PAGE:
Since he was young, Peter Chen has always been fascinated by baseball art and photography. He discovered early on that he had more talent with a paintbrush than with a bat, so he combined his love for baseball and art while continuing to hone his craft. Chen is recognized for his Jumbotron-style portraits of baseball players, but he has several other distinctive styles as well. Chen graduated from U.C. Berkeley and earned a Masters in Education from UCLA, and he taught high school art before pursuing a career in graphic design. Following more than a decade of designing for clients, Chen began creating ballplayer portraits as a hobby.
Baseball Art: When did you realize you wanted to become a baseball artist and did you have anyone help push you along the way?
Peter Chen: I’m not sure that I set out to become a baseball artist as much as I’ve always simply enjoyed drawing baseball players. Nevertheless, after many years of working for clients in the design field and in need of an outlet for personal expression, I began painting baseball players again.
Back in my college years, it was my mom who encouraged me to learn programs such as Photoshop and Illustrator. Today, I make my living in both of those programs in addition to creating the jumbotron art. So, I’m grateful to my mom for pushing me in that sense. I’m also thankful for those who do create baseball art and the inspiration it gives me—too many to name. Few things stop me in my tracks like baseball art.
Baseball Art: Have you ever had the opportunity to share your artwork of a particular player with the athlete?
Peter Chen: Yes, but…so, several years ago I went to a community event to meet Steve Garvey who was my favorite player growing up. I had never met him before and was a bit nervous about what to expect. Earlier in that year I had actually painted a portrait of him, so I thought what better than to have him sign a photo of the portrait. When I got to the front of the line and handed him the photo, he looked long and hard at it without a word before signing it and shaking my hand. All of a sudden, as if a veil was lifted from me, I could see almost anything and everything that was wrong with the painting! To his credit, Garv was as cordial and polite as he’s been known to be.
Can you share an experience or interesting story about being a baseball artist?
Peter Chen: You mean a less embarrassing one? When I began creating the jumbotron art portraits, I received an email from someone with the Horner surname who asked about the Bob Horner portrait. Naturally curious, I asked if he was related to Mr. Horner, to which he confirmed that he was his son and wished to have it in his office. So far as I know it now resides in his office.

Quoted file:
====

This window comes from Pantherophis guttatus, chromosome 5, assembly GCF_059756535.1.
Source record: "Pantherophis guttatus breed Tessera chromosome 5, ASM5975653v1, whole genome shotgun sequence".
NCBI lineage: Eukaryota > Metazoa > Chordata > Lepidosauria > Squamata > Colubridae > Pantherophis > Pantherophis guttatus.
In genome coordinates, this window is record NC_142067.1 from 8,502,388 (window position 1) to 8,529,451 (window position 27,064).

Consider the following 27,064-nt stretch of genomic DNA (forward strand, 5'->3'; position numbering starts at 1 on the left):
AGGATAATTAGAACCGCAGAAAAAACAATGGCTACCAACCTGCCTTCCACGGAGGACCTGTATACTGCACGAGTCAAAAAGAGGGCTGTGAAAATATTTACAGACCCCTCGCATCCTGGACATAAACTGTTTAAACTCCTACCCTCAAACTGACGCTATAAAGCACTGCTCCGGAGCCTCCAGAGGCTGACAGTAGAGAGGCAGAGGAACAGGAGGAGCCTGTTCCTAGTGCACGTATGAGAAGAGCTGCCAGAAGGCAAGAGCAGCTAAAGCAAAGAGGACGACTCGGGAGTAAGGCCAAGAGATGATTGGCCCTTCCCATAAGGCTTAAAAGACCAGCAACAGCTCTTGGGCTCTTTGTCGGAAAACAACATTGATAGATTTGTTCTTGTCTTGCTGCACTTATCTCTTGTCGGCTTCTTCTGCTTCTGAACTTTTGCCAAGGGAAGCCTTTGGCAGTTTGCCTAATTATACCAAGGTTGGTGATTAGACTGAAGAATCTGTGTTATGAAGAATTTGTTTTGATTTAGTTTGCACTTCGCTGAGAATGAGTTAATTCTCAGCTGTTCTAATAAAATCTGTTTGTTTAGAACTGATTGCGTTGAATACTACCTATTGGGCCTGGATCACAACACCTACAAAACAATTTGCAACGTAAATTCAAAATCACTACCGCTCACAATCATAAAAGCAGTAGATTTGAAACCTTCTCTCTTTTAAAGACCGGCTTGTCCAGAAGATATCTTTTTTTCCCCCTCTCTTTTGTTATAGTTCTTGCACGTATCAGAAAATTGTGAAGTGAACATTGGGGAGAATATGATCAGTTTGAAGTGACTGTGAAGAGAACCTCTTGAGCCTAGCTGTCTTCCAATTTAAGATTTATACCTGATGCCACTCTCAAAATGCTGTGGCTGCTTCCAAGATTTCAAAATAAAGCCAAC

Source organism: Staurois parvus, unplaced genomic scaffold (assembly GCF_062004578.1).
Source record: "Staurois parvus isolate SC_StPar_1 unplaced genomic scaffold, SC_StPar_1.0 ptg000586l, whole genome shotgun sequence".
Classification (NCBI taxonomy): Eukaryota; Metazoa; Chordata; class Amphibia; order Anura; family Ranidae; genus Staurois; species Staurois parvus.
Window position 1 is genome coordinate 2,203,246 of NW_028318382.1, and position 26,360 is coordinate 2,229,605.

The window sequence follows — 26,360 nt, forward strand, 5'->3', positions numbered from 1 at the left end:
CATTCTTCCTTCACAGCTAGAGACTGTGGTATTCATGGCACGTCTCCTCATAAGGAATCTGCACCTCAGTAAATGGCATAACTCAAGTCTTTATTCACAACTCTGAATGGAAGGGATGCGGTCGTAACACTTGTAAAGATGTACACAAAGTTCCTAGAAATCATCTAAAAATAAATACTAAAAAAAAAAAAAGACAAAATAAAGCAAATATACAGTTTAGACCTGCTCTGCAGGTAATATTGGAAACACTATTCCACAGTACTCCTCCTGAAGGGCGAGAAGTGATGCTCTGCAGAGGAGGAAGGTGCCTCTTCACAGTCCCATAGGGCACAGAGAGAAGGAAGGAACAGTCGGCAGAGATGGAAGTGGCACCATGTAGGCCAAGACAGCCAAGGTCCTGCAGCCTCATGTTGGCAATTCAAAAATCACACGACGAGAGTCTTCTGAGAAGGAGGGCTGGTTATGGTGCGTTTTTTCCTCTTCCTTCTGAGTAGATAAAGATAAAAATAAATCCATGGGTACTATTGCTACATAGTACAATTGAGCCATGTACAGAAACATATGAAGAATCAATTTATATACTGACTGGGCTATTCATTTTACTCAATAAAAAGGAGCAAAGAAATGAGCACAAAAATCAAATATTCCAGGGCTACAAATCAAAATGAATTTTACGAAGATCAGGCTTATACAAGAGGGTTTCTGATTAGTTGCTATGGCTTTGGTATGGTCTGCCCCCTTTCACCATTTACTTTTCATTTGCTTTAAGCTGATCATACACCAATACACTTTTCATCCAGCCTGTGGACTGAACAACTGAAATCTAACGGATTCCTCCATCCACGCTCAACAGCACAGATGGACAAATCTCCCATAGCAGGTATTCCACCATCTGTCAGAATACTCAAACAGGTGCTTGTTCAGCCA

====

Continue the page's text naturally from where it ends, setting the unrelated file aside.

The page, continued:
Are there any athletes that you haven’t drawn that you would like to capture with your artwork?
Peter Chen: One of my goals is to finish all the players in jumbotron-style that I remember from the 70’s & 80’s as being solid players, not necessarily just Hall of Famers or All Stars. I probably still have at least 200 more portraits to create—guys like Vida Blue, Dickie Thon, Mark Belanger, Al Hrabosky, Freddie Patek, Wally Joyner, Manny Sanguillen, etc. I’d also like to complete the jumbotron team portraits of each World Series Champion from those two decades.
Who throughout the history of baseball would you like to have the chance to watch a game with?
Peter Chen: Pete Rose. His charisma and passion for the game despite being out of the game for so long is compelling and fascinating to me. He’s a great a storyteller, down-to-earth, fun to listen to, and who better to tell it than the man with the most hits, the most at bats, the most effort.
Could you describe your “Studio Space” and what we would we see if we visited you during a project? (your table, what is on the walls, what music is playing or TV shows? What time of day are you most productive)
Peter Chen: I’m currently working on my jumbotron art, so my studio space is essentially Photoshop and Illustrator on my PC. My desk is a whirlwind of notes, papers, notebooks, and everything else unworthy of photographing, except an autographed baseball by two of my all-time favorite players, Steve Garvey and Garret Anderson. On the wall I have a poster of the 1980 Dodgers, a 2002 World Series Champions pennant and a photo of the great Dodger infield–Garvey, Lopes, Russell & Cey. Musically, I’m a bit all over the place right now but working with the dialogue from When It Was a Game in the background is good stuff. Mornings are definitely the most productive for me after a strong cup of coffee.
Is there any other information you’d like to share?
Peter Chen: As a person of faith, just an appreciation to God for giving me the ability, desire and opportunity to draw, design and create; I can’t imagine not being able to do so. Alas, thank you guys at BaseballArt for what you do to help engage the baseball art community. Back to creating…